We’re all familiar with the good cop, bad cop interrogation technique so often portrayed in TV and film. In reality, at least in the UK, when two officers perform a joint suspect interview, one of them asks the questions and the other simply takes notes. That doesn’t mean the double-interviewer set-up can’t be exploited to make it easier to spot whether a suspect is lying.
In a new study Samantha Mann and her colleagues tested the effect of the demeanour of the note-taking interviewer. Over 100 hundred students and university staff were allocated to either tell the truth in answering detailed questions about a real job they really had, or they were asked to lie and answer questions about a fictional job.
After having three days to prepare, the participants were invited to a psychology lab for questioning. A female interviewer with a neutral style asked the questions (e.g. “If you were training me to do your job for a day, what things would I need to know about it?”) while a second male interviewer took notes. Crucially, this male interviewer either struck a supportive demeanour (smiling and nodding his head), a neutral demeanour, or acted as if he had suspicions (frowning and shaking his head). The participants were incentivised with the promise of a £5 reward if they fooled the interviewers.
Here’s the headline result – the truth-telling participants gave more detailed answers than the liars, but only when the second interviewer provided a supportive presence. This runs entirely counter to the aggressive questioning styles so often portrayed in fiction. By creating a reassuring atmosphere, the second interviewer encouraged the honest interviewees to open up more, which made the the lack of detail given by liars stand out.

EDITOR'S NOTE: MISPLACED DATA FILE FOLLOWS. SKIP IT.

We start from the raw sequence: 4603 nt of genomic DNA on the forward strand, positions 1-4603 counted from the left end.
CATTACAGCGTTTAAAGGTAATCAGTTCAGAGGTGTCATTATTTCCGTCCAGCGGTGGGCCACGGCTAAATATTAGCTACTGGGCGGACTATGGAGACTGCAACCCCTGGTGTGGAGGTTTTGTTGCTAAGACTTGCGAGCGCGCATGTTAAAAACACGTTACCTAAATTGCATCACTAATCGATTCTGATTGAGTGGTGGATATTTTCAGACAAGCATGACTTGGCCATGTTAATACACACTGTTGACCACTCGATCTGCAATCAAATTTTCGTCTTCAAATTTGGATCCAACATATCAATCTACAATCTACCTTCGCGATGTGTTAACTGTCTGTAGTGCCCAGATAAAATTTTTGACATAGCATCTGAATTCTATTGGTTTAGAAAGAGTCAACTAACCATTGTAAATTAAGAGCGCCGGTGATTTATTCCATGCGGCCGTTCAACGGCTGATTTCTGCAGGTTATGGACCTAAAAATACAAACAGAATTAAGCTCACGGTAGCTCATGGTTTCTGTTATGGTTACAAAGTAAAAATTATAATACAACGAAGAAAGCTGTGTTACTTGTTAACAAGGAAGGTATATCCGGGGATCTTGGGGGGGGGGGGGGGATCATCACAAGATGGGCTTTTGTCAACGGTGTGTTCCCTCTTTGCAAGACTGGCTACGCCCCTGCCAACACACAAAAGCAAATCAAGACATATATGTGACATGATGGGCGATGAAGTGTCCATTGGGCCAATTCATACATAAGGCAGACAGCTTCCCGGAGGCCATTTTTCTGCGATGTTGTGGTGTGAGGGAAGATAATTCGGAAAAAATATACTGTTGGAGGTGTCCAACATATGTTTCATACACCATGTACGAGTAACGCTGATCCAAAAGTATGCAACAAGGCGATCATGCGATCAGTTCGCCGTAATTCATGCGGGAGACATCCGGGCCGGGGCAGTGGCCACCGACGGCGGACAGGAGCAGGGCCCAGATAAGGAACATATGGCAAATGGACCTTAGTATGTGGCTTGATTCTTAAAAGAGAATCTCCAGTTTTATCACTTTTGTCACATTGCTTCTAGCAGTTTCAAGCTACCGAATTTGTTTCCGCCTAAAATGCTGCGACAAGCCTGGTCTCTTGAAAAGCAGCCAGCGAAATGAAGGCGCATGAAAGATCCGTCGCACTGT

Another sign of deception was the amount of negative comments made by liars about their (fictional) boss. But again, this difference only appeared when the second note-taking interviewer acted supportive. Mann and her team said this was the first time a study had shown the beneficial lie-detecting effect of having a supportive second interviewer.
The findings weren’t all as the researchers expected. They thought that liars would look more at the second interviewer than the truth-tellers did, but this didn’t happen, perhaps because he seemed unimportant.
A final cue to deceit was that liars engaged in more “deliberate eye contact” – moments when they held the gaze of the first interviewer for slightly longer than seems normal. This contradicts the myth that liars avoid eye-contact, but it’s not clear how useful this finding is because what counts as “longer than normal” is subjective.
Like all studies of this kind, it’s important to remember the dangers of extrapolating too readily to real-life scenarios. These were low-stakes lies and no real criminals or police officers were involved.
Samantha Mann, Aldert Vrij, Dominic J. Shaw, Sharon Leal, Sarah Ewens, Jackie Hillman, Par Anders Granhag, Ronald P. Fisher (2013). Two heads are better than one? How to effectively use two interviewers to elicit cues to deception. Legal and Criminological Psychology DOI: 10.1111/j.2044-8333.2012.02055.x